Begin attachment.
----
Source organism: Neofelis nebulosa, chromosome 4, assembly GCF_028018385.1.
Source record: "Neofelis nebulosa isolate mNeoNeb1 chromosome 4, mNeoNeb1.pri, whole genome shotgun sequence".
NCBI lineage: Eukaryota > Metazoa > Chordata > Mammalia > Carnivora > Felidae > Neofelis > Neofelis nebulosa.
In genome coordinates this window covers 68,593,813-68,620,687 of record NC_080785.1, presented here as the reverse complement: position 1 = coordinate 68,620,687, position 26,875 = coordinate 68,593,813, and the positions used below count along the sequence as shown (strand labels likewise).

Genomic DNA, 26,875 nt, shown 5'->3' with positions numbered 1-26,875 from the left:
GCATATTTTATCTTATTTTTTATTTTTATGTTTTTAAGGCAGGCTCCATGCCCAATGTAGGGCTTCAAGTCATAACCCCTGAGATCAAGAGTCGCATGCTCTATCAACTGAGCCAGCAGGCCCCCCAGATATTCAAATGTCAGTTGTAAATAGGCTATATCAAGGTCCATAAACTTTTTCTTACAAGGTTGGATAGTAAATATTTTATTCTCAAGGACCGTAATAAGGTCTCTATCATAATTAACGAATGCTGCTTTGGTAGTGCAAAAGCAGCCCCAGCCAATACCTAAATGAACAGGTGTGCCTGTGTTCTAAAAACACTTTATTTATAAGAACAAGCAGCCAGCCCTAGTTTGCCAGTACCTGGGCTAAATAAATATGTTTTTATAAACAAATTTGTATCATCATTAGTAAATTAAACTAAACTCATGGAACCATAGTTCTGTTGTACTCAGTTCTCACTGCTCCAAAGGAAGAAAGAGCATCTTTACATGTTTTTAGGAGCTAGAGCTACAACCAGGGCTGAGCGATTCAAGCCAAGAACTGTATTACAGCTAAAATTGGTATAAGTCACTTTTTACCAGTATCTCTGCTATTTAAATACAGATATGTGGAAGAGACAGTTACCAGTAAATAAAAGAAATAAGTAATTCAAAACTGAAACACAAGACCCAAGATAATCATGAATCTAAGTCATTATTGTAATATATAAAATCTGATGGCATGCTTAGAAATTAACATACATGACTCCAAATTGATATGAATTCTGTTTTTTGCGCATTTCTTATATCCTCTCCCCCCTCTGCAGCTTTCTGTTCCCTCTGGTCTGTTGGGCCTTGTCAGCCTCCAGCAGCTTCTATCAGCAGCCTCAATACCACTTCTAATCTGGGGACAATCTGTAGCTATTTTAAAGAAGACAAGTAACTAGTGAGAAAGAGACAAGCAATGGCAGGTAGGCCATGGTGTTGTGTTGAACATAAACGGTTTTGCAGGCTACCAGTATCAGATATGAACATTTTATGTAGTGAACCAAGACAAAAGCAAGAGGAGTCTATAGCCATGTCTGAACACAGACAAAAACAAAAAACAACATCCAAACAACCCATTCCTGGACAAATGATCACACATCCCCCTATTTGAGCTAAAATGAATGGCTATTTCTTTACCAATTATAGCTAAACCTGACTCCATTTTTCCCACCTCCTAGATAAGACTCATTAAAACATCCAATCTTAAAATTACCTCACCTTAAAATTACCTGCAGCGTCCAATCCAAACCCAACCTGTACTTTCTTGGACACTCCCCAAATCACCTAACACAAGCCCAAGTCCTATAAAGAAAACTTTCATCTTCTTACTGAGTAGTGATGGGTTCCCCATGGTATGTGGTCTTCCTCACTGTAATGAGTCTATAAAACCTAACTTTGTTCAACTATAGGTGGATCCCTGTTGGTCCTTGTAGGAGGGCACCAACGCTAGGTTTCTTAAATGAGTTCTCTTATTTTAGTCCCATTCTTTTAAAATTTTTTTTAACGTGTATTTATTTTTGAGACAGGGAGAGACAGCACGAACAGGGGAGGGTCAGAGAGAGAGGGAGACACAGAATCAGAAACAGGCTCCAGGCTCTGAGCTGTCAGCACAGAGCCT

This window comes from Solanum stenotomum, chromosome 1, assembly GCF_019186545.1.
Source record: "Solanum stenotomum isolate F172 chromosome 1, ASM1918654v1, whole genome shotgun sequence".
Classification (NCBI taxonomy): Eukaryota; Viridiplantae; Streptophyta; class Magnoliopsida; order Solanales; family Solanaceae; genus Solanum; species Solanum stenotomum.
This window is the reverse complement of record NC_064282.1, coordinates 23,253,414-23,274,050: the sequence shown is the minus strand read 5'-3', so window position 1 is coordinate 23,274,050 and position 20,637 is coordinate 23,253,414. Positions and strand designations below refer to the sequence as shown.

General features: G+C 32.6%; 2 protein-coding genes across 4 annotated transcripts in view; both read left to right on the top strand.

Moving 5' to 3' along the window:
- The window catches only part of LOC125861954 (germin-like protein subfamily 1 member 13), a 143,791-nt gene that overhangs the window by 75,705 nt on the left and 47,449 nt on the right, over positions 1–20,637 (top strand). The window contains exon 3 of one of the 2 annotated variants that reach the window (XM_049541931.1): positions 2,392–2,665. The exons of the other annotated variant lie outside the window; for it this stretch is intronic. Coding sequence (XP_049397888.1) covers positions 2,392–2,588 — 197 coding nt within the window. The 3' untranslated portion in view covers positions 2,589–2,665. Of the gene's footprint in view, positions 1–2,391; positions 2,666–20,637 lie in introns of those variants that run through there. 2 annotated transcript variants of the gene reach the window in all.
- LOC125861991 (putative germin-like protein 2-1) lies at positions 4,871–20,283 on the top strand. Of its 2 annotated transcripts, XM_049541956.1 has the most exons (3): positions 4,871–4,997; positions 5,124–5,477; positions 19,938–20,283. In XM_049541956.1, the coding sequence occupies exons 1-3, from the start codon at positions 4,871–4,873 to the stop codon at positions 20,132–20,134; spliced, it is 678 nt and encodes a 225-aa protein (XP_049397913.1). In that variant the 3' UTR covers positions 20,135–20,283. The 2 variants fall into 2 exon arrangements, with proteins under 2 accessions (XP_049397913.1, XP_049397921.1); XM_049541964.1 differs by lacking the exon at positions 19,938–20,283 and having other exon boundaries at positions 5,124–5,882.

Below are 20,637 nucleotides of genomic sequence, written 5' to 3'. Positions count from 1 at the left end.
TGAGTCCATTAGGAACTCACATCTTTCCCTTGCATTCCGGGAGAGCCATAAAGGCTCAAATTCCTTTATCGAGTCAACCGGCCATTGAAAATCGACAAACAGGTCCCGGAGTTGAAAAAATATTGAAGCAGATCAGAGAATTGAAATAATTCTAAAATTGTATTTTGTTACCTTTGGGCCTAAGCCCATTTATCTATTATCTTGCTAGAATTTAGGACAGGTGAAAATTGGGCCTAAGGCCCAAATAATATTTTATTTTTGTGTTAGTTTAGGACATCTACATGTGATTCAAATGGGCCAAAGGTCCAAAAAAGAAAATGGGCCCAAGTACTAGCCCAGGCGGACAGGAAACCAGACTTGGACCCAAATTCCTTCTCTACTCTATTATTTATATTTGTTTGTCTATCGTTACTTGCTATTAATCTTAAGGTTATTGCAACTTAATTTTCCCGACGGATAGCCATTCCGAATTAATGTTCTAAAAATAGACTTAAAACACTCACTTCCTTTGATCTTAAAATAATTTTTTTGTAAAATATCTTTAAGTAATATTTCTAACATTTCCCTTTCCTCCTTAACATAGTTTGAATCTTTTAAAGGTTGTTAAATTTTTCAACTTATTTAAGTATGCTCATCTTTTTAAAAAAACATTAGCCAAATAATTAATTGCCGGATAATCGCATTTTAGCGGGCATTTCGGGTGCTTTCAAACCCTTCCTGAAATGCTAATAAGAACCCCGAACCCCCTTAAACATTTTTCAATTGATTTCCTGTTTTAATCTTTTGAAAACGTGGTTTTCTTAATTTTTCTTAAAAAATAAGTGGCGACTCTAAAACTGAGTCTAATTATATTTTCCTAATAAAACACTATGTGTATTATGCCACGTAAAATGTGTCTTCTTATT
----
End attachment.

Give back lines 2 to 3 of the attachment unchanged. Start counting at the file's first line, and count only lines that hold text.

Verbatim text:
Source record: "Neofelis nebulosa isolate mNeoNeb1 chromosome 4, mNeoNeb1.pri, whole genome shotgun sequence".
NCBI lineage: Eukaryota > Metazoa > Chordata > Mammalia > Carnivora > Felidae > Neofelis > Neofelis nebulosa.